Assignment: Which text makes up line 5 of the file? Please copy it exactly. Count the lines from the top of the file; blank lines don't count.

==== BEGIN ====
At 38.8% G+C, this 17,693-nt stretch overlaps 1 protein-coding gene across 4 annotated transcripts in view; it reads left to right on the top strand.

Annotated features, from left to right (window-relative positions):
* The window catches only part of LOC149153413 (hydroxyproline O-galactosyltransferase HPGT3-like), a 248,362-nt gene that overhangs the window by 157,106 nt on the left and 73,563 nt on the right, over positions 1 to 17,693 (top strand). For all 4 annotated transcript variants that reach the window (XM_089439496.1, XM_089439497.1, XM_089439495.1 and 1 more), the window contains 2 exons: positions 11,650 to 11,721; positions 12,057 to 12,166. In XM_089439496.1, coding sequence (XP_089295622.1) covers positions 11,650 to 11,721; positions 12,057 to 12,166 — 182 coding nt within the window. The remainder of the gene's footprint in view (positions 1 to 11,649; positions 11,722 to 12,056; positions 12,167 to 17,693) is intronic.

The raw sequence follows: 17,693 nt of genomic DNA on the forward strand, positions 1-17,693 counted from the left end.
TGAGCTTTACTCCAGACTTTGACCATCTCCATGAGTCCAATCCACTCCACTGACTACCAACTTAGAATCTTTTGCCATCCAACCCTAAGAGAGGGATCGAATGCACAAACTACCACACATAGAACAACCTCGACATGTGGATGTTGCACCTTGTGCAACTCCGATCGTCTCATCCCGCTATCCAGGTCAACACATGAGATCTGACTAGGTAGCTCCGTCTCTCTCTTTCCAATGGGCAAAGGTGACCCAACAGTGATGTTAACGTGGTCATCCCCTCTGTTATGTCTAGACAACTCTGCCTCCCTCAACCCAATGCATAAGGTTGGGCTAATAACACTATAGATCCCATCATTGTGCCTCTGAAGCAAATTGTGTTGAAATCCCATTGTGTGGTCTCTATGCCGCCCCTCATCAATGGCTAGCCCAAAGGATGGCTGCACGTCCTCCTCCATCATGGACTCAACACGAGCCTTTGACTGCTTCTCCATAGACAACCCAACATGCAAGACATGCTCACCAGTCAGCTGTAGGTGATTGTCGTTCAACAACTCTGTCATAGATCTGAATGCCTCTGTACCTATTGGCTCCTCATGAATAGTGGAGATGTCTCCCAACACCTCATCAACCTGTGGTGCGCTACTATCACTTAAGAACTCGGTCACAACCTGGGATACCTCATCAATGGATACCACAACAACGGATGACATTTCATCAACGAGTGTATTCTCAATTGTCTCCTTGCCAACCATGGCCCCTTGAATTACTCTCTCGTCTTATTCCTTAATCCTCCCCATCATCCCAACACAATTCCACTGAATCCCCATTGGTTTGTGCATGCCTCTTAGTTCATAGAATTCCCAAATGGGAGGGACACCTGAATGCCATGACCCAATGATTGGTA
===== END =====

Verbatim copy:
TGAGCTTTACTCCAGACTTTGACCATCTCCATGAGTCCAATCCACTCCACTGACTACCAACTTAGAATCTTTTGCCATCCAACCCTAAGAGAGGGATCGAATGCACAAACTACCACACATAGAACAACCTCGACATGTGGATGTTGCACCTTGTGCAACTCCGATCGTCTCATCCCGCTATCCAGGTCAACACATGAGATCTGACTAGGTAGCTCCGTCTCTCTCTTTCCAATGGGCAAAGGTGACCCAACAGTGATGTTAACGTGGTCATCCCCTCTGTTATGTCTAGACAACTCTGCCTCCCTCAACCCAATGCATAAGGTTGGGCTAATAACACTATAGATCCCATCATTGTGCCTCTGAAGCAAATTGTGTTGAAATCCCATTGTGTGGTCTCTATGCCGCCCCTCATCAATGGCTAGCCCAAAGGATGGCTGCACGTCCTCCTCCATCATGGACTCAACACGAGCCTTTGACTGCTTCTCCATAGACAACCCAACATGCAAGACATGCTCACCAGTCAGCTGTAGGTGATTGTCGTTCAACAACTCTGTCATAGATCTGAATGCCTCTGTACCTATTGGCTCCTCATGAATAGTGGAGATGTCTCCCAACACCTCATCAACCTGTGGTGCGCTACTATCACTTAAGAACTCGGTCACAACCTGGGATACCTCATCAATGGATACCACAACAACGGATGACATTTCATCAACGAGTGTATTCTCAATTGTCTCCTTGCCAACCATGGCCCCTTGAATTACTCTCTCGTCTTATTCCTTAATCCTCCCCATCATCCCAACACAATTCCACTGAATCCCCATTGGTTTGTGCATGCCTCTTAGTTCATAGAATTCCCAAATGGGAGGGACACCTGAATGCCATGACCCAATGATTGGTA